Vermont, New Hampshire, Connecticut, Massachusetts, Iowa and D.C. allow gay marriage. Of them, all but Massachusetts and D.C. allow at least limited religious exemptions.

New York’s legislative session had been scheduled to end Monday.


The White House

VP Harris to oversee White House Office of Gun Violence Prevention

Goal is to implement and expand upon legislation, executive actions



U.S. Vice President Kamala Harris, September 2023. (Official White House photograph by Lawrence Jackson)

The White House announced Thursday evening that President Joe Biden on Friday will establish the first-ever White House Office of Gun Violence Prevention, to be overseen by Vice President Kamala Harris.

The office will focus on implementing and expanding upon executive and legislative actions, including the Bipartisan Safer Communities Act, “to reduce gun violence, which has ravaged communities across the country.”

Serving under Harris will be Stefanie Feldman, “a longtime policy advisor to President Biden on gun violence prevention,” and “leading gun violence prevention advocates Greg Jackson and Rob Wilcox.”

“Every time I’ve met with families impacted by gun violence as they mourn their loved ones, and I’ve met with so many throughout the country, they all have the same message for their elected officials: ‘do something,'” Biden said in a statement.

The president noted his signing of last year’s bipartisan gun violence prevention law, a flagship legislative accomplishment for the administration, along with his issuance of more executive actions than any president in history to address this problem.

Calling these “just the first steps,” Biden said the establishment of the White House Office on Gun Violence Prevention will “build upon these measures and keep Americans safe.”

He also urged Congress to do more by passing legislation requiring universal background checks, and baning assault weapons and high capacity magazines.

In a statement, Harris said, “This epidemic of gun violence requires urgent leadership to end the fear and trauma that Americans experience every day.”

“The new Office of Gun Violence Prevention will play a critical role in implementing President Biden’s and my efforts to reduce violence to the fullest extent under the law,” she said, “while also engaging and encouraging Congressional leaders, state and local leaders, and advocates to come together to build upon the meaningful progress that we have made to save lives.”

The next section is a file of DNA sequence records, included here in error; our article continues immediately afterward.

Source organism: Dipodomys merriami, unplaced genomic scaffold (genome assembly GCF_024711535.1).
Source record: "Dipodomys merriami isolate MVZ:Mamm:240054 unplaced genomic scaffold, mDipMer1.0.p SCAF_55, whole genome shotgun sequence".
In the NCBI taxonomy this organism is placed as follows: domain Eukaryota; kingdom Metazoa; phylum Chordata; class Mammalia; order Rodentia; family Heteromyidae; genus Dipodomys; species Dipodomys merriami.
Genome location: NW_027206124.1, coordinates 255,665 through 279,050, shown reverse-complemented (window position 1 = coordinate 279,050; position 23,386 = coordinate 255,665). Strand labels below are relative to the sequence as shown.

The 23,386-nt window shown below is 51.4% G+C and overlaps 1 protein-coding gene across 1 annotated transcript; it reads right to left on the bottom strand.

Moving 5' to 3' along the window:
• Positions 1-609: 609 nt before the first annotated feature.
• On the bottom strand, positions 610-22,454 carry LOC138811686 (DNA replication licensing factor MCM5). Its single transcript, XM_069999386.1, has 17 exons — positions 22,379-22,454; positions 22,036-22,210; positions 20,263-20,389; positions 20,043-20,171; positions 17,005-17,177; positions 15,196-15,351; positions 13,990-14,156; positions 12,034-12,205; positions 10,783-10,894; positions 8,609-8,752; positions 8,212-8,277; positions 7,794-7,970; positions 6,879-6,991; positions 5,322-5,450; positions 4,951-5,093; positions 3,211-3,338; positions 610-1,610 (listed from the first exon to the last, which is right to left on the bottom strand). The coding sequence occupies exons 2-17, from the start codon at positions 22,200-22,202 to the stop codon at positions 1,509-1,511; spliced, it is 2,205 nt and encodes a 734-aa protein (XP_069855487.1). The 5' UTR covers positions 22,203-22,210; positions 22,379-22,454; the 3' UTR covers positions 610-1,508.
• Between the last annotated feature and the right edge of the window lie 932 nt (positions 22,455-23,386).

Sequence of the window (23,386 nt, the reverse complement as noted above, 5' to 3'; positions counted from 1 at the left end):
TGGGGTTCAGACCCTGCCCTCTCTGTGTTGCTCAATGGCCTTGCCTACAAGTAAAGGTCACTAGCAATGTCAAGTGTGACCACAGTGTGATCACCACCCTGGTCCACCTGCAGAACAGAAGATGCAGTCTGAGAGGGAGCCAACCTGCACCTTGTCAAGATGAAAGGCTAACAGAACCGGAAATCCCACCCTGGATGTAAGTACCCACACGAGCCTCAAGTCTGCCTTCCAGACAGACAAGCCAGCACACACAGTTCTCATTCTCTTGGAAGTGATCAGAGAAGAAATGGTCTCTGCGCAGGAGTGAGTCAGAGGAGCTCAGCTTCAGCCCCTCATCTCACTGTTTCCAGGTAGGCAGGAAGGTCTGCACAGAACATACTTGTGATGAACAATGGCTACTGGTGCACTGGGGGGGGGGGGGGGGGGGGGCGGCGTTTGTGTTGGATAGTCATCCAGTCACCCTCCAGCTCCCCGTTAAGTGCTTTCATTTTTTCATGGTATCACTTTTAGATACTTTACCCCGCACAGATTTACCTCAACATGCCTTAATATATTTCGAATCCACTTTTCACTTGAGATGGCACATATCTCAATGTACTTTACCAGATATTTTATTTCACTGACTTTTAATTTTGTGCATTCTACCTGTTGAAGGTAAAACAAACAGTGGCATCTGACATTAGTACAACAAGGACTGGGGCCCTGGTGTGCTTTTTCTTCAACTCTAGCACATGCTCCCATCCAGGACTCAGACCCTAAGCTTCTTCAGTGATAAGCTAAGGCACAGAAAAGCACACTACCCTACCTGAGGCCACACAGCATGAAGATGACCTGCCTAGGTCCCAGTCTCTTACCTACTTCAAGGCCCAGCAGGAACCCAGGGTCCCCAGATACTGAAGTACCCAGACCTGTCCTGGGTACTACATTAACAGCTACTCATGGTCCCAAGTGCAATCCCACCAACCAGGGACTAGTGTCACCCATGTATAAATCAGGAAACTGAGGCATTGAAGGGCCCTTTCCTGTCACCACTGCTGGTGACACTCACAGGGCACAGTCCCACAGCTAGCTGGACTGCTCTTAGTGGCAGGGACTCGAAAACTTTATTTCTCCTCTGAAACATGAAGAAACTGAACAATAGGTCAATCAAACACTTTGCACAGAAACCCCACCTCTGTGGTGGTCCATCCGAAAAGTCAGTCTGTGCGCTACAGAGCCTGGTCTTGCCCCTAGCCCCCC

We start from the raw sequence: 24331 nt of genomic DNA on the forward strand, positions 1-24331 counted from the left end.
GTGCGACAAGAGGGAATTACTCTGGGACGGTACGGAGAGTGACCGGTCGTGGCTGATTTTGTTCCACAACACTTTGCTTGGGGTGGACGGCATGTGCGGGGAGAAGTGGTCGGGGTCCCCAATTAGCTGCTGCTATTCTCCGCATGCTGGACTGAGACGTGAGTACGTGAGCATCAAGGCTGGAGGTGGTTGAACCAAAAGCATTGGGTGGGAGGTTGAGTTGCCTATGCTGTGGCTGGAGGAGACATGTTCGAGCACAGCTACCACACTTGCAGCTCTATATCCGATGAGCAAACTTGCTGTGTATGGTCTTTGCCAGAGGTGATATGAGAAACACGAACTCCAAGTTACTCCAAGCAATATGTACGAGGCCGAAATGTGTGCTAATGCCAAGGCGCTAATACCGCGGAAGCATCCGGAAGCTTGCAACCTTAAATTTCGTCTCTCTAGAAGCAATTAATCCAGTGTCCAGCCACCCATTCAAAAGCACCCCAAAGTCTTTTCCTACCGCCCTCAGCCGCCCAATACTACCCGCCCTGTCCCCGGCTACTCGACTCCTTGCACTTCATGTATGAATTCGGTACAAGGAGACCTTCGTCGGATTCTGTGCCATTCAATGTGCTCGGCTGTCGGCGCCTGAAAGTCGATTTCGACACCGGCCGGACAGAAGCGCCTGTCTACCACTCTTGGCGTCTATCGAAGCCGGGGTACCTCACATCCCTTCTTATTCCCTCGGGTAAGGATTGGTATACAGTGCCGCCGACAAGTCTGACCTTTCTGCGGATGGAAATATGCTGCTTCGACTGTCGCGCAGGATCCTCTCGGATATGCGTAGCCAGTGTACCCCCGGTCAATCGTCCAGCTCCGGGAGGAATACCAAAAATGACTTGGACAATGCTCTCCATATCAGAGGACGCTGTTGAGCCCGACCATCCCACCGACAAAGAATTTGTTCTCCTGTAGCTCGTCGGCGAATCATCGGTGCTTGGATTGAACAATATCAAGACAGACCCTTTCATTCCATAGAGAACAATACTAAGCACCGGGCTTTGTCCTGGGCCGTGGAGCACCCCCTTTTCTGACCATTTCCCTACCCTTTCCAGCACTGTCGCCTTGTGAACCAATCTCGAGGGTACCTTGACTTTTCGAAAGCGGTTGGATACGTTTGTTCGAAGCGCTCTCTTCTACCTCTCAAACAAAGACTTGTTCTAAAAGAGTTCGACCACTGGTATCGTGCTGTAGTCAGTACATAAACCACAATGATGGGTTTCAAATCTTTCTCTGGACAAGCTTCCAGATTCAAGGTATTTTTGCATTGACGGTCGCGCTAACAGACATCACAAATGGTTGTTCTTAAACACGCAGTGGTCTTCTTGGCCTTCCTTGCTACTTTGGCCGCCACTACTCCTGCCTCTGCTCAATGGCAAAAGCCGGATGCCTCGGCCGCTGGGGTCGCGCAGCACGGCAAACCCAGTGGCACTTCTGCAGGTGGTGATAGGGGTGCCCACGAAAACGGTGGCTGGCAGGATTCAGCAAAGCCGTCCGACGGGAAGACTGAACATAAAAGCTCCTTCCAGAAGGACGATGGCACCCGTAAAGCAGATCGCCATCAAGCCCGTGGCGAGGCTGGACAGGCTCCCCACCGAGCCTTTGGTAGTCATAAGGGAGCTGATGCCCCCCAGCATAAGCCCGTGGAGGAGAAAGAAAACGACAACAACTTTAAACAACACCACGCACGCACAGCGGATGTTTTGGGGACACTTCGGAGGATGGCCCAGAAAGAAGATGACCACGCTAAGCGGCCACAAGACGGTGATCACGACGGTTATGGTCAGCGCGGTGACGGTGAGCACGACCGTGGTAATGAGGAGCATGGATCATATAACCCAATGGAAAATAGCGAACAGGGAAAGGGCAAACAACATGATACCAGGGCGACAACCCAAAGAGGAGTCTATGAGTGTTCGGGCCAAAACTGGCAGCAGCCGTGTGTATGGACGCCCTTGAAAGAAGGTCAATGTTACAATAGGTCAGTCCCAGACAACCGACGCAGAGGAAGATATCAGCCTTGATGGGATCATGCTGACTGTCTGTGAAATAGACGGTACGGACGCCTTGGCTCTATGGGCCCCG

“Our promise to the American people is this: we will not stop working to end the epidemic of gun violence in every community, because we do not have a moment, nor a life to spare,” the vice president said.

Then Vice President Biden hugs Brandon J. Wolf as he talks with family members of the victims and survivors in the June 12th mass shooting at the Pulse nightclub in Orlando, at the Amway Center in Orlando, Florida, June 16, 2016.
Wolf, a Pulse survivor, was recently appointed National Press Secretary of the Human Rights Campaign.
(Official White House Photo by David Lienemann)
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LGBTQ media ‘excited’ about Press Forward national media funds

Coalition of donors pledges $500 million for local news



Members of News Is Out, a collaborative of six leading LGBTQ media organizations across the country, have expressed support and excitement about the newly announced national Press Forward effort to support local media in the United States. News Is Out members represent more than 200 years of LGBTQ news and culture coverage, with two member papers starting more than 50 years ago.

“This new effort from foundations, including MacArthur Foundation and Knight Foundation, truly will be a game-changer in the local media space,” said Tracy Baim, co-founder of Windy City Times, which is part of a Chicago collaborative that is also advocating for local funding in that city. “Local media are critical to covering issues across the country, from LGBTQ+ and environmental issues to education and criminal justice reform. Philanthropy can provide an important complement to other needed revenues to help local media survive and thrive.”